Astronauts aboard the International Space Station have carried out an "avoidance manouevre" to ensure they would not be hit by a piece of orbiting debris.
Reporting the manouevre, the US space agency NASA urged better management of objects in Earth's orbit.
Russian and US flight controllers worked together during a two-and-a-half-minute operation to adjust the station's orbit and avoid a collision.
The three crew members - two Russians and an American - relocated to be near their Soyuz spacecraft as the manouevre began so they could evacuate if necessary.
They were able to return to their normal activities after the procedure.
"Maneuver Burn complete. The astronauts are coming out of safe haven," NASA chief Jim Bridenstine said on Twitter.
Maneuver Burn complete. The astronauts are coming out of safe haven.— Jim Bridenstine (@JimBridenstine) September 22, 2020
The threatening scrap was actually a piece of a 2018 Japanese rocket, astronomer Jonathan McDowell said on Twitter. The rocket broke up into 77 different pieces last year.
The debris object that ISS avoided is now available on SpaceTrack as 2018-084CQ, 46477, from the breakup of Japan's H-2A F40 rocket stage. At 2221:07 UTC it passed within a few km of ISS at a relative velocity of 14 6 km/s, 422 km over the Pitcairn Is in the S Pacific pic.twitter.com/2T3yFQoFMT— Jonathan McDowell (@planet4589) September 22, 2020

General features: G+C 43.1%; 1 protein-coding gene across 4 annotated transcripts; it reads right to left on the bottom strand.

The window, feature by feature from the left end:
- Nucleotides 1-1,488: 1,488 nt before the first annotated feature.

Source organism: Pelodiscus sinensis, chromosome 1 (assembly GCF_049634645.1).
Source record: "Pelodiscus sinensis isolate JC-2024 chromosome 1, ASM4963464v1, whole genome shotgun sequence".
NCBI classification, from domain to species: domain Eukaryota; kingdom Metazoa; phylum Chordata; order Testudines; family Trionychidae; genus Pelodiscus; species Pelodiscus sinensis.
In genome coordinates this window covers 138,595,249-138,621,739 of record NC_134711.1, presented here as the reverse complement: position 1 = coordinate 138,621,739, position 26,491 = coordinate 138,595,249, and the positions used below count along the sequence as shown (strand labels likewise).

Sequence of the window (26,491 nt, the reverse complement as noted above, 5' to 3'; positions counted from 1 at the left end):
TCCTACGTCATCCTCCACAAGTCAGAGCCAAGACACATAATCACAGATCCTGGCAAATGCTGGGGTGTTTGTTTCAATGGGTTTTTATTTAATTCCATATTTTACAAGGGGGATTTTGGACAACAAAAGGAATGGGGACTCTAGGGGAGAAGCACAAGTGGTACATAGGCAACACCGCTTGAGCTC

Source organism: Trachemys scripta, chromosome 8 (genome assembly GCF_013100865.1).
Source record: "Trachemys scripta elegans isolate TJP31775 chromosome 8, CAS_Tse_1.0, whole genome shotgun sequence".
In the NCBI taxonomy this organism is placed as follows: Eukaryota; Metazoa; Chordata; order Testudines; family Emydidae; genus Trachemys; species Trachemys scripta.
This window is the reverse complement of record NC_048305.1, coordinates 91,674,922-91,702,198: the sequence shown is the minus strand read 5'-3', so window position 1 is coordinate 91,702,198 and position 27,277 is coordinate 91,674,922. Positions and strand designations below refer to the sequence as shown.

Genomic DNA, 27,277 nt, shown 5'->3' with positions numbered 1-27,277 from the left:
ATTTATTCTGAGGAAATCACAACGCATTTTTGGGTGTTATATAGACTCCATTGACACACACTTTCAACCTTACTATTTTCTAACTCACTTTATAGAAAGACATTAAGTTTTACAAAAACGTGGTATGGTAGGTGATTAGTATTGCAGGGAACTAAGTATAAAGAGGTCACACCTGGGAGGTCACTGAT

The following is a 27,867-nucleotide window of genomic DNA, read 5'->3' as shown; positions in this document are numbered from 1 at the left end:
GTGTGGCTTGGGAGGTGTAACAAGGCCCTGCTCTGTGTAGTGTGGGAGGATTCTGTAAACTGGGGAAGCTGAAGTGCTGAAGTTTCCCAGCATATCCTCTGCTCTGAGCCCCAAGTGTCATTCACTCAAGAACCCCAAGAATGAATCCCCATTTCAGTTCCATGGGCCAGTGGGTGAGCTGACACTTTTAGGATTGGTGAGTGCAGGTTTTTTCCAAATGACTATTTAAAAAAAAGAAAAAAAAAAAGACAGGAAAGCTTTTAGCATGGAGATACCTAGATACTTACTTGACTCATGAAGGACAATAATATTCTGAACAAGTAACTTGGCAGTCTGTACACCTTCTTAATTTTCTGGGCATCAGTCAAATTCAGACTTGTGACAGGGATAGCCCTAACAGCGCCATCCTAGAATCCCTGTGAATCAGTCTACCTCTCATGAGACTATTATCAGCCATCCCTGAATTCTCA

The ISS usually orbits roughly 420km above the Earth, at a speed of about 27,360km/h.
At such a velocity, even a small object could seriously damage a solar panel or other facet of the station.
This type of manouevre is necessary on a regular basis. NASA said 25 such manouevres had occurred between 1999 and 2018.
Mr Bridenstine wrote on Twitter that this was the third such manouevre on the ISS just this year.
The @Space_Station has maneuvered 3 times in 2020 to avoid debris. In the last 2 weeks, there have been 3 high concern potential conjunctions. Debris is getting worse! Time for Congress to provide @CommerceGov with the $15 mil requested by @POTUS for the Office of Space Commerce.— Jim Bridenstine (@JimBridenstine) September 22, 2020
The operations could become even more frequent as Earth's orbit becomes littered with pieces of satellites, rockets and other objects launched into space over the last 60 years.
Accidental or deliberate collisions, including anti-satellite missile launches by India in 2019 and China in 2007, can break objects apart even further and create added risk.
The Office of Space Commerce is a civilian organisation that supporters want to take over the surveillance of space junk, a task currently carried out by the military.